REVIEW PAPER
Pantoea agglomerans: a marvelous bacterium of evil and good. Part I. Deleterious effects: Dust-borne endotoxins and allergens – focus on cotton dust
 
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1
Department of Biological Health Hazards and Parasitology, Institute of Rural Health, Lublin, Poland
2
Department of Pneumonology, Oncology and Allergology, Medical University of Lublin, Lublin, Poland
3
Department of Medical Biology, Institute of Rural Health, Lublin, Poland
CORRESPONDING AUTHOR
Jacek Dutkiewicz   

Department of Biological Health Hazards and Parasitology, Institute of Rural Health, Lublin, Poland
 
Ann Agric Environ Med. 2015;22(4):576–588
KEYWORDS
ABSTRACT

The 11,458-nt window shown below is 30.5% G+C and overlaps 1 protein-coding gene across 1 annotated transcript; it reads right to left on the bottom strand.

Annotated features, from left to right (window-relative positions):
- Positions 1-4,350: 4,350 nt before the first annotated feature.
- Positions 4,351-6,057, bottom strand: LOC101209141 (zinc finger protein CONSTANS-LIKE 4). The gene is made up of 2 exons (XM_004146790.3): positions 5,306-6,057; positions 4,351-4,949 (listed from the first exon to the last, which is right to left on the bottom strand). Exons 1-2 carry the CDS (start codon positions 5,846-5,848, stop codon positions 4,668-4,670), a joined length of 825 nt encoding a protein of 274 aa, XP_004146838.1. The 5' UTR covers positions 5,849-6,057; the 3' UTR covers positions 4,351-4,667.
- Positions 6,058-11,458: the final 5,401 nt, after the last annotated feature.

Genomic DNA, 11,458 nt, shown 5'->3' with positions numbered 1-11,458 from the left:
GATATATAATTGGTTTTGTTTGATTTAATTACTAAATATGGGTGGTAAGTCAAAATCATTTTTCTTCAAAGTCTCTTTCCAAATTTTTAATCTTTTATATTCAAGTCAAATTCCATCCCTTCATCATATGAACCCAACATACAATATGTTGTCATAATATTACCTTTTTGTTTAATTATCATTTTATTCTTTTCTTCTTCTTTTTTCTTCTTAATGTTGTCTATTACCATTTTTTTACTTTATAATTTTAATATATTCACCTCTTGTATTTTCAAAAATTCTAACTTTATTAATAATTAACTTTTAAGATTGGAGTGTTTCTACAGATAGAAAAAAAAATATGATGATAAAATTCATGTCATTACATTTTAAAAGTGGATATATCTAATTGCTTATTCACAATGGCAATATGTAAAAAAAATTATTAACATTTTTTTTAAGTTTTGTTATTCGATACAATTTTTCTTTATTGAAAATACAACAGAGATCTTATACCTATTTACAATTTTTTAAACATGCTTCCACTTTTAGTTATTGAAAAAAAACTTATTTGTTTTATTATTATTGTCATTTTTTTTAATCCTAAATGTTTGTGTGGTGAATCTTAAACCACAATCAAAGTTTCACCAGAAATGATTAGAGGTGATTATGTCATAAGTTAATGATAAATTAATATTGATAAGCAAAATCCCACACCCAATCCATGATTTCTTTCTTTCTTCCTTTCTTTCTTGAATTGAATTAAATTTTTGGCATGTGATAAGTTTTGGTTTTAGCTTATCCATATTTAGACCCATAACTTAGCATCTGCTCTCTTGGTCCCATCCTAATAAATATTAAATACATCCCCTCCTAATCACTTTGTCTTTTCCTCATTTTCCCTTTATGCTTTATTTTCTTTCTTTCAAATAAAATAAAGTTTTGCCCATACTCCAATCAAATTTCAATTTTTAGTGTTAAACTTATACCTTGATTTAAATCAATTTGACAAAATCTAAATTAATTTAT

The ubiquitous Gram-negative bacterium Pantoea agglomerans (synonyms: Enterobacter agglomerans, Erwinia herbicola) is known both as an epiphytic microbe developing on the surface of plants and as an endophytic organism living inside the plants. The bacterium occurs also abundantly in plant and animal products, in the body of arthropods and other animals, in water, soil, dust and air, and occasionally in humans. From the human viewpoint, the role of this organism is ambiguous, both deleterious and beneficial: on one side it causes disorders in people exposed to inhalation of organic dusts and diseases of crops, and on the other side it produces substances effective in the treatment of cancer and other diseases of humans and animals, suppresses the development of various plant pathogens, promotes plant growth, and appears as a potentially efficient biofertilizer and bioremediator. P. agglomerans was identified as a predominant bacterium on cotton plant grown all over the world, usually as an epiphyte, rarely as pathogen. It is particularly numerous on cotton bract after senescence. During processing of cotton in mills, bacteria and their products are released with cotton dust into air and are inhaled by workers, causing respiratory and general disorders, usually defined as byssinosis. The most adverse substance is endotoxin, a heteropolymer macromolecule present in the outermost part of the cell wall, consisting of lipopolysaccharide (LPS) as a major constituent, phospholipids and protein. The numerous experiments carried out in last quarter of XXth century on laboratory animals and human volunteers supported a convincing evidence that the inhaled endotoxin produced by P. agglomerans causes numerous pathologic effects similar to those elicited by cotton dust, such as influx of free lung cells into airways and activation of alveolar macrophages which secrete mediators (prostaglandins, platelet-activating factor, interleukin-1, tumor necrosis factor) that cause accumulation of platelets in pulmonary capillaries initiating an acute and chronic inflammation resulting in endothelial cell damage and extravasation of cells and fluids into the lung interstitium. These changes cause bronchoconstriction, the decrement of lung function expressed as reduction of forced expiratory volume in one second (FEV1) and/or diffusion capacity, increase in the airway hyperreactivity and subjective symptoms such as fever, airway irritation and chest tightness. The conclusions from these experiments, performed mostly 2-3 decades ago, did not loose their actuality until recently as so far no other cotton dust component was identified as a more important work-related hazard than bacterial endotoxin. Though also other microbial and plant constituents are considered as potential causative agents of byssinosis, the endotoxin produced by Pantoea agglomerans and other Gram-negative bacteria present in cotton dust is still regarded as a major cause of this mysterious disease.
 
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